I would like to start by giving a definition of what is a micro credit. According to the business dictionary, a micro credit is: “A small financial loan made to poverty-stricken individuals seeking to start their own business. This type of loan typically does not exceed a couple hundred dollars, so an impoverished individual cannot solely depend on this type of loan to fund their business.”
According to Banerjee and Duflo, the basic argument in favor of micro credit is that if the money is used well, it can help the improve
ment of the living situations of families, especially when they open a business or when farmers wish to buy fertilizer in order to harvest well the next year, for example. It is a good way to get out of poverty and to become more financially independent as well. However, to every good effects, there are also bad effects. And some institutions take advantage of the poor people. Especially those who do not use the money well once they got a loan. In this case, it may make things worse for some people if they borrow money and can’t reimbursed on time.
However, this situation is not only found in the countries of Africa but it can also be found in the US, for example: When a person is borrowing money, but can’t pay back on time, the interest rate and the fees are increasing which might make the situation worse. In the end, people who borrowed that money may end up more poor that they already were. It is a very unfortunate circle to be part of.
Picture : Banerjee and Duflo – property of Google Image
At the moment there are 19 commercial banks operating in Angola and focusing their business of retail and corporate banking. A few commercial banks, however, do have specific microfinance offerings.
There are two sides: It is hard for poor people to get credit however they need one to be able to build a business or even to buy a small property. I have found on the website of the UN Refugee Agency, an interview made by a man from Angola who said that “My $140 loan has financed a modest business in which me and my wife sell phone cards for mobiles. The micro-credit helped me to change a bit my financial situation. I can now buy bread on a daily basis, which was not possible before.” This man is very lucky and it is proof that micro credit can have a positive impact.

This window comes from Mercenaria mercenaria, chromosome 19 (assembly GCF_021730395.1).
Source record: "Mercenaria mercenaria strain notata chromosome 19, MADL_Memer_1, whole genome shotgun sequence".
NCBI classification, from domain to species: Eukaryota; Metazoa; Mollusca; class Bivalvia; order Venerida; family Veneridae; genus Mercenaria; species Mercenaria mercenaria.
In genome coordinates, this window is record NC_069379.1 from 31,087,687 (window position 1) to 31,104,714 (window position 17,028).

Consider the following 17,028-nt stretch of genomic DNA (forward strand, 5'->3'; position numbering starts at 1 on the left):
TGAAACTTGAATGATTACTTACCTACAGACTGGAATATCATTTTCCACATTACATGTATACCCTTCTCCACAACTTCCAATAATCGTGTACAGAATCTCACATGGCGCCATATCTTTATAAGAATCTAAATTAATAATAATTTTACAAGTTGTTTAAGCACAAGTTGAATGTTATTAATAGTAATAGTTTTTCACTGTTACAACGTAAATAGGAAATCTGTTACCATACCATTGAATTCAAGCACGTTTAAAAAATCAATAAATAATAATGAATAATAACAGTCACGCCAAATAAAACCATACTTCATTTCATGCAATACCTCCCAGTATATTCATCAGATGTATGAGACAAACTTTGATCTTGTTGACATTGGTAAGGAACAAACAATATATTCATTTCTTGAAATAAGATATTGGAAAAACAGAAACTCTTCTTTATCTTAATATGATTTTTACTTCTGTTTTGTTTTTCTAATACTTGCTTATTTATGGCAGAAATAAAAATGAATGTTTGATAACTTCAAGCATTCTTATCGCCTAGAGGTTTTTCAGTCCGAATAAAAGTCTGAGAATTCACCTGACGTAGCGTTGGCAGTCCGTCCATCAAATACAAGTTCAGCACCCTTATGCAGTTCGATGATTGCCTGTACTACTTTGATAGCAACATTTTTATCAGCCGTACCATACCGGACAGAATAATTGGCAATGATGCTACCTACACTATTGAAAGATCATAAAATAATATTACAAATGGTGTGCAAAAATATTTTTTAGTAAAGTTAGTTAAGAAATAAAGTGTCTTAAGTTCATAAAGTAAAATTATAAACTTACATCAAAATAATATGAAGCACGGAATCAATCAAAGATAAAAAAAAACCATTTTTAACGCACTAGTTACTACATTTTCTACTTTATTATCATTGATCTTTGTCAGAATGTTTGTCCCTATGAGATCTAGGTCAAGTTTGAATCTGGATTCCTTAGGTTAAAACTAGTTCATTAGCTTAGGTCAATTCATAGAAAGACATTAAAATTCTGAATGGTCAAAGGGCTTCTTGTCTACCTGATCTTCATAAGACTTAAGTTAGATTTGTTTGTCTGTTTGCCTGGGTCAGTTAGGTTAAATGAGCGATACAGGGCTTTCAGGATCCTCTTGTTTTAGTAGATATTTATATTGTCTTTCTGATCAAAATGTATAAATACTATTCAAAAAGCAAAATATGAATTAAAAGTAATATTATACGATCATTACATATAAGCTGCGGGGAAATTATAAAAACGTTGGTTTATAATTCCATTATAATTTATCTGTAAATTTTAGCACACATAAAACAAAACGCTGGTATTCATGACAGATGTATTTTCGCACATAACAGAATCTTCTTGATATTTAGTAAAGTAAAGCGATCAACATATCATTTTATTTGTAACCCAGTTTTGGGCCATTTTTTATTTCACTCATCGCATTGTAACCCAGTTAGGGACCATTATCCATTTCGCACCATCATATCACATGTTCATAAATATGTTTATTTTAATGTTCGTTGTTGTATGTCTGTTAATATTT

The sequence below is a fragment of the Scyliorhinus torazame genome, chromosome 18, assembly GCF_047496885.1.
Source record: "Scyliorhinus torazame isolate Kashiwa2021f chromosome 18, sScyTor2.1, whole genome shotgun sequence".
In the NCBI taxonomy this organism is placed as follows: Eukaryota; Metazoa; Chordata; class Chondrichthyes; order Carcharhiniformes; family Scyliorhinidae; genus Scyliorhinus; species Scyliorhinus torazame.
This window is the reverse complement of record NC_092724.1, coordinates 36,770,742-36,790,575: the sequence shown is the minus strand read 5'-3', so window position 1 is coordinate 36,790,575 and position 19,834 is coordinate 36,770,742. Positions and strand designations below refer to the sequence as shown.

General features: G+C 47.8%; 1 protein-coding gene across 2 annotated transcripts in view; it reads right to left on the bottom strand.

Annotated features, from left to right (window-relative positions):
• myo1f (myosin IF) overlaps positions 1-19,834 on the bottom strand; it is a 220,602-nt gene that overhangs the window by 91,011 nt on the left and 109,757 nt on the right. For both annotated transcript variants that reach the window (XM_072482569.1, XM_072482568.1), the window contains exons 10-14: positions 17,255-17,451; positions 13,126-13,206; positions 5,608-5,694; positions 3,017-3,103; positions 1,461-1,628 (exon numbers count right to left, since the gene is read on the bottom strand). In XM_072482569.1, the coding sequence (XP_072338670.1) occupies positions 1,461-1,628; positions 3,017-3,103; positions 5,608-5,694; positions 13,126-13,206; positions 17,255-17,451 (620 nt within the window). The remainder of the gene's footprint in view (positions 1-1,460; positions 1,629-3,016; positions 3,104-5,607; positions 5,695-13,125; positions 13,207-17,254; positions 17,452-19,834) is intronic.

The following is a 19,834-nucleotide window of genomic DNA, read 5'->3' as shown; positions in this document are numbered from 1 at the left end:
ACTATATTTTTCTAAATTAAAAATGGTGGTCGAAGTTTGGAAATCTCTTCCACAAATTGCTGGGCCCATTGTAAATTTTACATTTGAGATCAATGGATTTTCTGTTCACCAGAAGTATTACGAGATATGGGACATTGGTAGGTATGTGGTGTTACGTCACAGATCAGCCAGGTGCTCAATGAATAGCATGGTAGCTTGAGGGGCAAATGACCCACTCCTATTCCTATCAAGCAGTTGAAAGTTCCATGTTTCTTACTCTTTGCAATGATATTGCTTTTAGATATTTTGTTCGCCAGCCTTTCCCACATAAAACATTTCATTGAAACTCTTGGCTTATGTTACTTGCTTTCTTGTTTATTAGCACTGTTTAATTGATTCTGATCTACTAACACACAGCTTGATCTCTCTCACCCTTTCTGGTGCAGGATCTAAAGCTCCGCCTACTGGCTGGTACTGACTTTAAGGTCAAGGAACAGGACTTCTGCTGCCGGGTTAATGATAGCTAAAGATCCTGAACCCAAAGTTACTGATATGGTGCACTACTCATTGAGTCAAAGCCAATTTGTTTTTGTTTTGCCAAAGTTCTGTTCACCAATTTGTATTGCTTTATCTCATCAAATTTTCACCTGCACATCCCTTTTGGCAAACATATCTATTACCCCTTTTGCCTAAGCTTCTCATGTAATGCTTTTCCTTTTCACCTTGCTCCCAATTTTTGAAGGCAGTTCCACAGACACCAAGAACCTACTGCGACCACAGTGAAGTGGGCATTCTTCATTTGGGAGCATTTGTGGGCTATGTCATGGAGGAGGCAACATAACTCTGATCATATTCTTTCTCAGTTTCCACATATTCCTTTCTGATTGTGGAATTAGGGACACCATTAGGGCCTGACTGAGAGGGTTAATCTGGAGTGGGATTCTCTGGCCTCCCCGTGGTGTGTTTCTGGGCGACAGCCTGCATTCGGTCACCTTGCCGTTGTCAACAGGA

In Angola, a nonprofit called Development Workshop created a micro-finance program as a post-war economic strategy to help individuals create small businesses with the goal to reduce poverty. Using KixiCredito an institution providing micro credit, DW has been able to support over 13,000 clients. KixiCredito offers small loans to poor individuals. In Angola’s informal economy, this has allowed individuals to set up businesses selling fish, baked goods… As of 2015, KixiCredito has injected 400 million USD into Angola’s national economy.
Picture : Link
According to the book in Poor Economics, there are none significant numbers to prove that lives had been improved. Rises in income sometimes went from 5% to 7%, but this was not seen as a fantastical improvement.
As for digital technology, Angola is limited. It is important the poor countries progress to become up to date when it comes to technology, since it today an important part of our world. Angola should develop in other industries such as agriculture and energy, which are currently areas of struggle. Right now, its main source of revenue is oil. Angola is a country which is facing a lot of obstacles and I understand that it must be hard to know what are the priorities.